Figure 8
figure8

Pole figures of weld zone in RD-TD plan

Thermo-Mechanically Affected Zone

Figure 9 exhibits the overall morphology of the TMAZ, and the typical microstructures of TMAZ close to WZ and HAZ. It can be clearly seen that the microstructure morphology of TMAZ has an obvious change compared to the BM. The fraction of αp phase is gradually increased from the WZ to the HAZ. In addition, the equiaxial αp phase has been transformed into the rod under the effect of welding pressure and thermal cycling. This is due to that the temperature of TMAZ is lower than that of WZ, and αp phase has not enough time to complete the microstructure transformation in IFW process. At the same time, the hardness of αp phase is also decreased at high temperature. Thus, the shape of αp phase is changed under the effect of high temperature and plastic deformation. The size of TMAZ with approximately 0.9 mm is narrower than that of WZ, which may be due to an exorbitant heat input and welding pressure. Figure 9(b, c) show the high magnification SEM images close to WZ and HAZ, respectively. By contrasting the two images, the microstructures are basically the same, which are consisted of acicular α′ martensite phase, deformed αp phase and metastable β phase. However, the boundary of αp phase and β grains close to WZ is relatively blurred compared with that far from WZ, which indicate that the temperature close to WZ is much higher than that far from WZ and exceed the β-transus temperature. Therefore, partial αp phases in boundary region are transformed into the β phase at a short time. Nevertheless, because of the drop of temperature close to HAZ, the transformation of αp phase is suppressed.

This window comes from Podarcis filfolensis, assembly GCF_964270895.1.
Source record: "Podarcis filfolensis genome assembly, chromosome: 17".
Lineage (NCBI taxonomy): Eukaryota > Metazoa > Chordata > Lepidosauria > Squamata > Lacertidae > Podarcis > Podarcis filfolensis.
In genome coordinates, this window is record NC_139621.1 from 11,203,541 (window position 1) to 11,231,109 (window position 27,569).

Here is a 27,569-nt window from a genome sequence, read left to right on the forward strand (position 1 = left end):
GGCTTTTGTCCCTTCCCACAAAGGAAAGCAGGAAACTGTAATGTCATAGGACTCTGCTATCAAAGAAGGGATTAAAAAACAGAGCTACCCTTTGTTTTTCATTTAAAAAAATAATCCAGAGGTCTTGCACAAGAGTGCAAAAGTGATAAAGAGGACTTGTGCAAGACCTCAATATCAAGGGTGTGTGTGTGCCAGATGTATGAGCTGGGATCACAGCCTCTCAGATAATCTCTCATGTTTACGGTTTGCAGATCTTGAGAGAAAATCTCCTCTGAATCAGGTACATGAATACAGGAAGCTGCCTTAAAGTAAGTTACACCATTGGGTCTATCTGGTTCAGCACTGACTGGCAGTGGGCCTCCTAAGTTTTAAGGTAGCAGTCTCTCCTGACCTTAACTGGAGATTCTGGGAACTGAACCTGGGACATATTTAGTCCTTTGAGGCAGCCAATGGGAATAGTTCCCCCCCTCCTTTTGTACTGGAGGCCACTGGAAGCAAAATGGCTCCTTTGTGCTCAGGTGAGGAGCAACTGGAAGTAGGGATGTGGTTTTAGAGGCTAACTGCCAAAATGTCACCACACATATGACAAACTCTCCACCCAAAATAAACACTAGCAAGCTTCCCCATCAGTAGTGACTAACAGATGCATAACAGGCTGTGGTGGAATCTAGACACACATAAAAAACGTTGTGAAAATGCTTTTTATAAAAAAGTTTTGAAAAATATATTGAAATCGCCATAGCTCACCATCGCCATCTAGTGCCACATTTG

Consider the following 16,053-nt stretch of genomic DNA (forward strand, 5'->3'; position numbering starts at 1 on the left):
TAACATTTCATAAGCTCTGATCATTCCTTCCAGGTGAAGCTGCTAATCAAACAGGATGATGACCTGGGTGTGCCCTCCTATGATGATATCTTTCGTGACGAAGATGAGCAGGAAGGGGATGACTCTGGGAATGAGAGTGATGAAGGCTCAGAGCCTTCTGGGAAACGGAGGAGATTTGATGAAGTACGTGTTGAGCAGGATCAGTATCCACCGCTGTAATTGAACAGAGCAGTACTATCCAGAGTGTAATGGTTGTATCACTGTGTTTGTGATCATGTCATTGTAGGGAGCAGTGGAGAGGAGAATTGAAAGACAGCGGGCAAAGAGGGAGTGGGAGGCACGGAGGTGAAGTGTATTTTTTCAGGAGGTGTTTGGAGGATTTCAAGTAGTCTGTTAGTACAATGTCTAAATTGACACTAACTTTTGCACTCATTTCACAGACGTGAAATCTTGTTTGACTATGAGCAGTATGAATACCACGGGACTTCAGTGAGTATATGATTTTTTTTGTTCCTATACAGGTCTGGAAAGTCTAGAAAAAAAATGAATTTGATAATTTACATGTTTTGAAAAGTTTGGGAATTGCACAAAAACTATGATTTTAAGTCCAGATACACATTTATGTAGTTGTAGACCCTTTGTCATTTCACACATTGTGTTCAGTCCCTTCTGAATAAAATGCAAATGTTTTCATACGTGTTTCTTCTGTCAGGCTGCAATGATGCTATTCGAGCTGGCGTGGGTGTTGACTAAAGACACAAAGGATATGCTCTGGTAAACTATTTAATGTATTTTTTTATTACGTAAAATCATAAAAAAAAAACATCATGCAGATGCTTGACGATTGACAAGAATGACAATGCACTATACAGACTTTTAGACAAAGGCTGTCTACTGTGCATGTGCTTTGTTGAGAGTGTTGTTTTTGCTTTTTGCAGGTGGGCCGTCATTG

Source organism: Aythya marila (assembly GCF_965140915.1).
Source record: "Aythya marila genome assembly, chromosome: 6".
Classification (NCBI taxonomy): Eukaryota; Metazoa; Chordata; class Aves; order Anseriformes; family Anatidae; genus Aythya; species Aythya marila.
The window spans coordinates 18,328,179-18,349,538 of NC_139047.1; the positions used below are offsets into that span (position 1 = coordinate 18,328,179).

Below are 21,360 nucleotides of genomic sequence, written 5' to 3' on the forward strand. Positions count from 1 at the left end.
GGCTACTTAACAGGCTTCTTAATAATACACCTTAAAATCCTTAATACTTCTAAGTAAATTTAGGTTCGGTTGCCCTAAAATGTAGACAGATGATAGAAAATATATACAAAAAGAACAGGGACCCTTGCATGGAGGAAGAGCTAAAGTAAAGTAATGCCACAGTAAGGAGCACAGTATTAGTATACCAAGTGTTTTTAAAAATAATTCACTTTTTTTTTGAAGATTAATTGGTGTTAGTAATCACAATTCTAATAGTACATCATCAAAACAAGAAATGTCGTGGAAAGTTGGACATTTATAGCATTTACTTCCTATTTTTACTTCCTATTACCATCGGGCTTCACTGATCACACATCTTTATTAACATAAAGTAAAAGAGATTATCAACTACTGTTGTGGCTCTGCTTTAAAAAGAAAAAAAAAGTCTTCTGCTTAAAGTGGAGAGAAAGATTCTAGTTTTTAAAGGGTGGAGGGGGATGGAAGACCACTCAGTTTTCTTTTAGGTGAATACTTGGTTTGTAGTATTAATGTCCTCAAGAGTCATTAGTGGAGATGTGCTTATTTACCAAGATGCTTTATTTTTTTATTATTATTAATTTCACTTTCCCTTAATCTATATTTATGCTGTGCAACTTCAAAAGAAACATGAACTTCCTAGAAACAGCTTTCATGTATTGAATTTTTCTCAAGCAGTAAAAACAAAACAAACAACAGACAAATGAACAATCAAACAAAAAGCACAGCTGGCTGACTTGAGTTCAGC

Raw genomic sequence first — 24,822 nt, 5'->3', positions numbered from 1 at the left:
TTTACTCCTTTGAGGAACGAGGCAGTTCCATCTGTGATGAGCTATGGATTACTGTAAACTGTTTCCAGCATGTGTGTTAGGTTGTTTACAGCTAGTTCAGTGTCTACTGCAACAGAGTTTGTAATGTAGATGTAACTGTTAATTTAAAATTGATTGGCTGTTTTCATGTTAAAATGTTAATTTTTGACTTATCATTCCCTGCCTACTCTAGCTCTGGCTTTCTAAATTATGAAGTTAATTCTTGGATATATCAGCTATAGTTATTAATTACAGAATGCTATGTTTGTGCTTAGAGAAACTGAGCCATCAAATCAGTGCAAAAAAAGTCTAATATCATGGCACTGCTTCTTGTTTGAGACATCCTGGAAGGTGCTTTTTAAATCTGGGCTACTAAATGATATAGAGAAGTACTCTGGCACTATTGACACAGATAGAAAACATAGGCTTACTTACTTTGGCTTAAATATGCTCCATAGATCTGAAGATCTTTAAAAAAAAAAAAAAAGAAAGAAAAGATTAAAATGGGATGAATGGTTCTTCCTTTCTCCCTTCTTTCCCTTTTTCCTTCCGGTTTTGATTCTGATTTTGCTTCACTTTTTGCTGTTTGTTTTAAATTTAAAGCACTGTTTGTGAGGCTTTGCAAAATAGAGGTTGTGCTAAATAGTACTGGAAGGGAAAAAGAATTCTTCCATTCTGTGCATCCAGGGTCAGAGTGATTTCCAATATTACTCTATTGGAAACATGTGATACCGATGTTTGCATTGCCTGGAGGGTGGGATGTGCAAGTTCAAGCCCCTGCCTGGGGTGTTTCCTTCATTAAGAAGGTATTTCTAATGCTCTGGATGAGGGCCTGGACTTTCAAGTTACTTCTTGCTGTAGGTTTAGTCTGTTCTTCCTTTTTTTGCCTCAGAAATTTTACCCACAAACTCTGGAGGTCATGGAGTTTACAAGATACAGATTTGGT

Figure 9
figure9

Microstructure characterization of TMAZ of TA19 joint by: a Low magnification of TMAZ; b High magnification of TMAZ close to WZ; c High magnification of TMAZ close to HAZ

Heat Affected Zone